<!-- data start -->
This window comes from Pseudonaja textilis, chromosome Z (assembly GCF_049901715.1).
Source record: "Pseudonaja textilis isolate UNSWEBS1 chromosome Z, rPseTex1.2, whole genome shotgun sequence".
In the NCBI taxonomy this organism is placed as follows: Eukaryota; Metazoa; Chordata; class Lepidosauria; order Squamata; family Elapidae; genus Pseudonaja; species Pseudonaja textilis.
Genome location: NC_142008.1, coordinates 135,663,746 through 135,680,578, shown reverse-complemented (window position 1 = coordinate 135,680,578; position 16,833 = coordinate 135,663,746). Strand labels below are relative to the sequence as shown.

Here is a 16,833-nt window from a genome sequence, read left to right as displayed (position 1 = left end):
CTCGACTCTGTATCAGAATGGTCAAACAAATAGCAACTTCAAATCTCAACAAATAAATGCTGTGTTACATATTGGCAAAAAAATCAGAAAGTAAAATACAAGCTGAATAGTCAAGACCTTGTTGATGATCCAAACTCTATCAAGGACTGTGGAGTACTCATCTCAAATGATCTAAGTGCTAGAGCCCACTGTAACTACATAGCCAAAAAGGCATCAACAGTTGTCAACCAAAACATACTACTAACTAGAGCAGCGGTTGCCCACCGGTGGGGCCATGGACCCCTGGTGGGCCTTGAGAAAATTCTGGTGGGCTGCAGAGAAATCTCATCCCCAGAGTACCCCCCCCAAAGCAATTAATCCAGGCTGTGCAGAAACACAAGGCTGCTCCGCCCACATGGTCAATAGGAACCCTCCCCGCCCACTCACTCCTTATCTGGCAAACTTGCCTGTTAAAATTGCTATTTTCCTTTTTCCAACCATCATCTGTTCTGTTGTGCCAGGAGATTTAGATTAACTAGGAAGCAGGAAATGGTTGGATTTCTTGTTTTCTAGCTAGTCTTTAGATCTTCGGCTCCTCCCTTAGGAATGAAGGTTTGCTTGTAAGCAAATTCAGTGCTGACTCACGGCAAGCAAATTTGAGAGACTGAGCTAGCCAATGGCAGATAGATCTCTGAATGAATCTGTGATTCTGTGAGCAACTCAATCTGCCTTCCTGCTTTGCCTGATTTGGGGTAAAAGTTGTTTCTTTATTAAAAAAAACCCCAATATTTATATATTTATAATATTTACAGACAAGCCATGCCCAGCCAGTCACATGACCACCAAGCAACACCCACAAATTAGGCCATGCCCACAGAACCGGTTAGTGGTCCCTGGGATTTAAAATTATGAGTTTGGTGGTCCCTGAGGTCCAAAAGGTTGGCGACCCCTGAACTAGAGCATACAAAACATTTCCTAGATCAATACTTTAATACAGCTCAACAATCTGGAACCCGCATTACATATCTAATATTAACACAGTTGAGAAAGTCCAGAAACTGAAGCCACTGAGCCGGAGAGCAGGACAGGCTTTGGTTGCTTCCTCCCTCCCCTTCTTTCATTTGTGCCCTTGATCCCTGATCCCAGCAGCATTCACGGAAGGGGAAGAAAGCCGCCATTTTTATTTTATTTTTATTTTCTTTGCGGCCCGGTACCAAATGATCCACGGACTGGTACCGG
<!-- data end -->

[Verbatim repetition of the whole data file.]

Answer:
This window comes from Pseudonaja textilis, chromosome Z (assembly GCF_049901715.1).
Source record: "Pseudonaja textilis isolate UNSWEBS1 chromosome Z, rPseTex1.2, whole genome shotgun sequence".
In the NCBI taxonomy this organism is placed as follows: Eukaryota; Metazoa; Chordata; class Lepidosauria; order Squamata; family Elapidae; genus Pseudonaja; species Pseudonaja textilis.
Genome location: NC_142008.1, coordinates 135,663,746 through 135,680,578, shown reverse-complemented (window position 1 = coordinate 135,680,578; position 16,833 = coordinate 135,663,746). Strand labels below are relative to the sequence as shown.

Here is a 16,833-nt window from a genome sequence, read left to right as displayed (position 1 = left end):
CTCGACTCTGTATCAGAATGGTCAAACAAATAGCAACTTCAAATCTCAACAAATAAATGCTGTGTTACATATTGGCAAAAAAATCAGAAAGTAAAATACAAGCTGAATAGTCAAGACCTTGTTGATGATCCAAACTCTATCAAGGACTGTGGAGTACTCATCTCAAATGATCTAAGTGCTAGAGCCCACTGTAACTACATAGCCAAAAAGGCATCAACAGTTGTCAACCAAAACATACTACTAACTAGAGCAGCGGTTGCCCACCGGTGGGGCCATGGACCCCTGGTGGGCCTTGAGAAAATTCTGGTGGGCTGCAGAGAAATCTCATCCCCAGAGTACCCCCCCCAAAGCAATTAATCCAGGCTGTGCAGAAACACAAGGCTGCTCCGCCCACATGGTCAATAGGAACCCTCCCCGCCCACTCACTCCTTATCTGGCAAACTTGCCTGTTAAAATTGCTATTTTCCTTTTTCCAACCATCATCTGTTCTGTTGTGCCAGGAGATTTAGATTAACTAGGAAGCAGGAAATGGTTGGATTTCTTGTTTTCTAGCTAGTCTTTAGATCTTCGGCTCCTCCCTTAGGAATGAAGGTTTGCTTGTAAGCAAATTCAGTGCTGACTCACGGCAAGCAAATTTGAGAGACTGAGCTAGCCAATGGCAGATAGATCTCTGAATGAATCTGTGATTCTGTGAGCAACTCAATCTGCCTTCCTGCTTTGCCTGATTTGGGGTAAAAGTTGTTTCTTTATTAAAAAAAACCCCAATATTTATATATTTATAATATTTACAGACAAGCCATGCCCAGCCAGTCACATGACCACCAAGCAACACCCACAAATTAGGCCATGCCCACAGAACCGGTTAGTGGTCCCTGGGATTTAAAATTATGAGTTTGGTGGTCCCTGAGGTCCAAAAGGTTGGCGACCCCTGAACTAGAGCATACAAAACATTTCCTAGATCAATACTTTAATACAGCTCAACAATCTGGAACCCGCATTACATATCTAATATTAACACAGTTGAGAAAGTCCAGAAACTGAAGCCACTGAGCCGGAGAGCAGGACAGGCTTTGGTTGCTTCCTCCCTCCCCTTCTTTCATTTGTGCCCTTGATCCCTGATCCCAGCAGCATTCACGGAAGGGGAAGAAAGCCGCCATTTTTATTTTATTTTTATTTTCTTTGCGGCCCGGTACCAAATGATCCACGGACTGGTACCGG